Industrial Robots For High-Precision Machining
Due to a wide variety of models, affordable prices and wide technical capabilities, industrial robots are successfully used in the automation of welding, cutting, painting and other operations, primarily concentrated in the metalworking industries. In addition, the number of users using offline programming is increasing every year in order to reduce the time required for technological preparation and launch of a production line. To better meet these needs, industrial robots must provide high-precision positioning in a given spatial position.
The evolution of industrial robots is constantly increasing their accuracy and repeatability, due to which, robots are increasingly replacing CNC machines. But robots do not always provide the required rigidity and are currently unable to provide micron precision and ultra-high positioning. However, they have a wide range of applications in areas where micron precision is not needed and the use of large pallet machines would be a waste of resources.
Application of robots in machining
CNC machines have been successfully used for milling urethane and foam rolls in car seats for many years. But for the creation of such products, the characteristics of the machines have obvious excesses, as well as for woodworking, where even lower accuracy characteristics are required. Therefore, the use of industrial robots offers a number of advantages.
- a) Reduced cost when using inexpensive robots compared to CNC machines.
- b) Providing a wide range of operations using 6 axes of the robot.
- c) Possibility of using additional equipment: linear modules and positioners to create a more flexible system configuration.
However, the possible replacement of CNC machines will require robots not only of high accuracy and rigidity, but also the use of CAD / CAM programs for offline programming.
In fact, it can be argued that there are areas where robots are possible and even desirable, and areas where only CNC machines can be used.
Most of the world’s leading manufacturers of robots already have models specially created for robotic machining in their lineup. For example, in the Fanuc line, there is a wonderful Fanuc LR Mate 200iD robot, which has increased rigidity and the highest repeatability of 0.02mm
Technologies to achieve the required processing accuracy
In order to successfully use industrial robots and even expand the boundaries of their application in the automation of machining processes, there are some natural problems that need to be addressed and corrected.
- Improving absolute accuracy by correcting displacements and deviations when the robot moves;
- Software for converting many points (hundreds of thousands of points created in a CAD system) into robot programs (with a decrease in the number of points);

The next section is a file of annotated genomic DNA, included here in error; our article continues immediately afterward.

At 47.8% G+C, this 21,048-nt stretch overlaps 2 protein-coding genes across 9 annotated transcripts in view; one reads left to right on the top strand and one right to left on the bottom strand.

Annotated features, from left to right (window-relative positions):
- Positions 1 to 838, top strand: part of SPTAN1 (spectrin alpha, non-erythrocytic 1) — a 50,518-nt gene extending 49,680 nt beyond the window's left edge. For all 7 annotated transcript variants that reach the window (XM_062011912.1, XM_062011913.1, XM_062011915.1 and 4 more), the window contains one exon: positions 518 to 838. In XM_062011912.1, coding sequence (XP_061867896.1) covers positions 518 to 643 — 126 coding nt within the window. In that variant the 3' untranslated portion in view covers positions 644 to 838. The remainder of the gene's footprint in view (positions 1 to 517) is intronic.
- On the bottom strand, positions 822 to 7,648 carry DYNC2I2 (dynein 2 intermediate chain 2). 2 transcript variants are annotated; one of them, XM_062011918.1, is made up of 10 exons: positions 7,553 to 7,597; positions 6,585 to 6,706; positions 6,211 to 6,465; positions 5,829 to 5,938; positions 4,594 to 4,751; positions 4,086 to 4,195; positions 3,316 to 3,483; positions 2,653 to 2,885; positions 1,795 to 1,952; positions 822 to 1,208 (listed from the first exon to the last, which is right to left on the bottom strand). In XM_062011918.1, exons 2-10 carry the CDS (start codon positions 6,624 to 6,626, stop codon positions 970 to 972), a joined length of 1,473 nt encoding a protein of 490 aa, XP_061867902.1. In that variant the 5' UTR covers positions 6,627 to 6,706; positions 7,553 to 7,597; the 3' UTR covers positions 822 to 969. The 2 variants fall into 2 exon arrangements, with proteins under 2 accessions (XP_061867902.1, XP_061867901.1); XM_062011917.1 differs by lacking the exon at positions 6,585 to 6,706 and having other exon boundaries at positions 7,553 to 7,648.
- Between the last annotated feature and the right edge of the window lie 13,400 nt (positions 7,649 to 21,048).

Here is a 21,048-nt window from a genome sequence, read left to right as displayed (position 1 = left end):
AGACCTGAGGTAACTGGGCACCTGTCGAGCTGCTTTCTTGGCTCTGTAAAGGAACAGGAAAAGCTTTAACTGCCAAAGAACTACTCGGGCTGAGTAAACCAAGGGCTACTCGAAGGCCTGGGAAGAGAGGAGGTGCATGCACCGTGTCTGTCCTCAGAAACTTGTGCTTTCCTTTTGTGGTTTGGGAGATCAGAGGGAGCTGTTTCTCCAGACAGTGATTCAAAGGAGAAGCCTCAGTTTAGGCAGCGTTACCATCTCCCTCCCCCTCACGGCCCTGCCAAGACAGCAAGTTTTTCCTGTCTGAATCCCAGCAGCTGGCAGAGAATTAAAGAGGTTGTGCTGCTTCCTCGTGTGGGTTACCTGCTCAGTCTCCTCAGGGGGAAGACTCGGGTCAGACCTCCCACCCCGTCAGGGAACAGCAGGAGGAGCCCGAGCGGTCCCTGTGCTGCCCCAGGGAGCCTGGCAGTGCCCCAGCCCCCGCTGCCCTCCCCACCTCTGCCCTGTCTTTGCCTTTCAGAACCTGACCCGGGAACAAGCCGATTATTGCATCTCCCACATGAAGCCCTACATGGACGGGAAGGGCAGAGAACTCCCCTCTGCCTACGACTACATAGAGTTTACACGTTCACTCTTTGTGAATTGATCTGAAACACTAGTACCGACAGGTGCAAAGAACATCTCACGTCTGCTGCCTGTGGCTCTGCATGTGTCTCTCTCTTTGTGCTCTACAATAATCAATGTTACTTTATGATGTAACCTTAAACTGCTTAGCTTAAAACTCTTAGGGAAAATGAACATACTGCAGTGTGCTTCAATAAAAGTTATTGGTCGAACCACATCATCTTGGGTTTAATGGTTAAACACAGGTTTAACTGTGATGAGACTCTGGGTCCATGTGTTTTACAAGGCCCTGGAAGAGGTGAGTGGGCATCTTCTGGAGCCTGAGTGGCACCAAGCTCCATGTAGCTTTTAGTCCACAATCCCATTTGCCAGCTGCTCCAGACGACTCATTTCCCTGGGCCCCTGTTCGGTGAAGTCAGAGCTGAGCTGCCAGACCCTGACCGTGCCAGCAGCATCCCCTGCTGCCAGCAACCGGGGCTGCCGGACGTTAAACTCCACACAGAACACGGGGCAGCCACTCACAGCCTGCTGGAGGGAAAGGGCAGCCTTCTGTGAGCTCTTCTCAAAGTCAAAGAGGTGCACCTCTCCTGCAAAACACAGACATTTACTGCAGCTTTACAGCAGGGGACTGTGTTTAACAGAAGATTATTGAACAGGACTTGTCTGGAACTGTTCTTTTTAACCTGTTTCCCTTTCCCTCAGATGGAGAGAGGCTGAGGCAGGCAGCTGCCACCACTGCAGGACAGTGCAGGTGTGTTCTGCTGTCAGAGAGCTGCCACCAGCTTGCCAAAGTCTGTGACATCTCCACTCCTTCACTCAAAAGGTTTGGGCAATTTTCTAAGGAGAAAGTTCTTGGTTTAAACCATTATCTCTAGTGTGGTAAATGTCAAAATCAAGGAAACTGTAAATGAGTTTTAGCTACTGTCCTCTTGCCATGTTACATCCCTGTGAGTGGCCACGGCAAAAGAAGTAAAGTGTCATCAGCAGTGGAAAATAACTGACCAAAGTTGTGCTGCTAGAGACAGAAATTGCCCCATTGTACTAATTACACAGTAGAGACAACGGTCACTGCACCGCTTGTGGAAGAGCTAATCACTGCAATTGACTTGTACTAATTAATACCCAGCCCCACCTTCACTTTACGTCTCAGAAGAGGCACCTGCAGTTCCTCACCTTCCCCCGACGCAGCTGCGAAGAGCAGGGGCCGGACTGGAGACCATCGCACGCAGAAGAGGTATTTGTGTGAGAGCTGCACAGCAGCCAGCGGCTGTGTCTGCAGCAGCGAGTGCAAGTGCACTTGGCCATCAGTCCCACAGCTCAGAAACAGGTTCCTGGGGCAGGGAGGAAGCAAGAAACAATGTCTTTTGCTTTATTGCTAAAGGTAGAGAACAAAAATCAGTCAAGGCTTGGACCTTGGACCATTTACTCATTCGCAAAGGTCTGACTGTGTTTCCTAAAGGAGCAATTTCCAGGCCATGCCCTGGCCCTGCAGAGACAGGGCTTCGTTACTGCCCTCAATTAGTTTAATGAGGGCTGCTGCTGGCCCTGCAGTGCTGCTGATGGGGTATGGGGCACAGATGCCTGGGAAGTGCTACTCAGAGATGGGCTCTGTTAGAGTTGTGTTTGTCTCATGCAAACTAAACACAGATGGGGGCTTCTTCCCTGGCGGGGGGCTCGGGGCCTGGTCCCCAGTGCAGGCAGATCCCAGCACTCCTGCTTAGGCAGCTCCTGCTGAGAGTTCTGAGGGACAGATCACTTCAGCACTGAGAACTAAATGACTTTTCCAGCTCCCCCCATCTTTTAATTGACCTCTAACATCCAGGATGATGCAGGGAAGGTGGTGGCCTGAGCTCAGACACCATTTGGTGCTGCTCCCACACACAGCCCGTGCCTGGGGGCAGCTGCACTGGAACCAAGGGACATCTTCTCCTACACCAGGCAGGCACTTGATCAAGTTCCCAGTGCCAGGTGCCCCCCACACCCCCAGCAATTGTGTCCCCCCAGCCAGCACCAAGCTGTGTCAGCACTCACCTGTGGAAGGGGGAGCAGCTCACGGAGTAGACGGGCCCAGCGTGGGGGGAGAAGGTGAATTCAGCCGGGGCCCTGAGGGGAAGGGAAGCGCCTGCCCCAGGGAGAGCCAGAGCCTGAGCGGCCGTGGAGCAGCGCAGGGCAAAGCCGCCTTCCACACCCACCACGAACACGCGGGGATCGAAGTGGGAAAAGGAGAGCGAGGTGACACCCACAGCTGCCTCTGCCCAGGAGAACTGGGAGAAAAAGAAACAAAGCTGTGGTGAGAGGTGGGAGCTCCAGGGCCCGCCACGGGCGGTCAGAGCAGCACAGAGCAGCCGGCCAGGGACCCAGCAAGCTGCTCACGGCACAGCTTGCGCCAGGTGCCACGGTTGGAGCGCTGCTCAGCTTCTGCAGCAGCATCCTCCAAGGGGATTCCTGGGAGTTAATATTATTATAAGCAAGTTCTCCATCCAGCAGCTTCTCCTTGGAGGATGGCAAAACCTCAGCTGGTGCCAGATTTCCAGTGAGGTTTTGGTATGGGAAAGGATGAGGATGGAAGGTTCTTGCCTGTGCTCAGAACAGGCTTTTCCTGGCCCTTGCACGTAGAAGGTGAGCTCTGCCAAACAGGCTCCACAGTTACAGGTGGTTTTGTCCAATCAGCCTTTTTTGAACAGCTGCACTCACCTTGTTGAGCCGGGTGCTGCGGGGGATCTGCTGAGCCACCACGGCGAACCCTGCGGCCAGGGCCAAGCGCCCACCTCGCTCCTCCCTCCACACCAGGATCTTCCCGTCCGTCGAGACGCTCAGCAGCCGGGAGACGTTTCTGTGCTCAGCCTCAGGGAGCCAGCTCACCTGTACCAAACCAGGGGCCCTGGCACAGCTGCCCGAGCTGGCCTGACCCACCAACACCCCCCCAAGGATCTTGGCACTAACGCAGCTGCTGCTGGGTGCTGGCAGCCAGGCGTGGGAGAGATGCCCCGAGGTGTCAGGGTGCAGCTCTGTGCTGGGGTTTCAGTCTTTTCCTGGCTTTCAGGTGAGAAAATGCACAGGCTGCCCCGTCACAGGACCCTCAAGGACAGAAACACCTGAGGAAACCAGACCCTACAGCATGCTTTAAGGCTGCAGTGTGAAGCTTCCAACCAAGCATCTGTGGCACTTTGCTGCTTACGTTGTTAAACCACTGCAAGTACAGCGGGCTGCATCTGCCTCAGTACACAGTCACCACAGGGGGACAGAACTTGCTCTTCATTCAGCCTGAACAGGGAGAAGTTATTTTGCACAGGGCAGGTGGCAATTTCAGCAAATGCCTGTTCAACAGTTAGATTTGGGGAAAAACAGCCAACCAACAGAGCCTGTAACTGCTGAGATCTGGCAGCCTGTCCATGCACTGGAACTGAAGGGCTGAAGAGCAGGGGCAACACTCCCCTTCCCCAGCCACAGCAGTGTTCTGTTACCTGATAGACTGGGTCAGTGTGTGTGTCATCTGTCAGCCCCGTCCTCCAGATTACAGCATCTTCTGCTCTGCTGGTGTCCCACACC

- Suppression of micro-vibrations in the robot, which occur with periodic spread (oscillation) created by gearboxes;
- Accuracy of tool measurement without correcting the position offset in order to change the position of the end of a cutter or other tool.
Improving absolute accuracy
Industrial robots have an average repetition accuracy of 0.05 mm to 0.1 mm (accuracy when reproducing or repeating a taught position), their absolute accuracy (accuracy when moving to a position specified by coordinate values) is not so high! This occurs as a result of inaccuracy in the assembly of the robot’s units, errors of zero points of the sensors for tracking the angles of the joints of the robot. In order to achieve accurate positioning, leading robot manufacturers have developed technology that takes these error factors into account in order to correct the trained position and keep the average absolute accuracy of the robot at 0.05 mm or less.
improve positioning accuracy. This type of gearbox has a design flaw that creates periodic torque variators or angular drive errors. Despite the fact that the pulsations of the gearbox are small in themselves and usually do not cause problems, when the vibration of the pulsations coincides with the natural frequency of the robot itself, microvibrations with an amplitude of up to 0.2 mm can occur, which can negatively affect the process. If these microvibrations are created during the mechanoobbing process wavy microscopic irregularities on the surface of the workpiece may appear.
In addition, even when the machining tool is operated at a constant speed, the rotation speed of each joint of the robot changes, making it difficult to avoid resonances caused by pulsation of the gearboxes.
Therefore, leading robot manufacturers use the method of additional signals in the command of the motor moment of inertia to damp pulsations, which significantly reduces these microvibrations.
Thanks to this method, vibrations during machining are reduced to almost zero.
High precision tool measurement
In robotic milling, the direction in which the end mill goes around the part can change. As a result, if the registration of the tool coordinate system of the robot is not performed correctly, the offset of the cutter tip can change the trained machining point and create rough surfaces on the part after machining. Although industrial robots are equipped with a standard tool measurement method (tool coordinate system), it is not sufficient to achieve accuracy in robotic machining.
Therefore, a tool measurement method has been developed that uses a reference tool measurement method and a position projection sensor that allows the robot’s tool coordinate system to be corrected.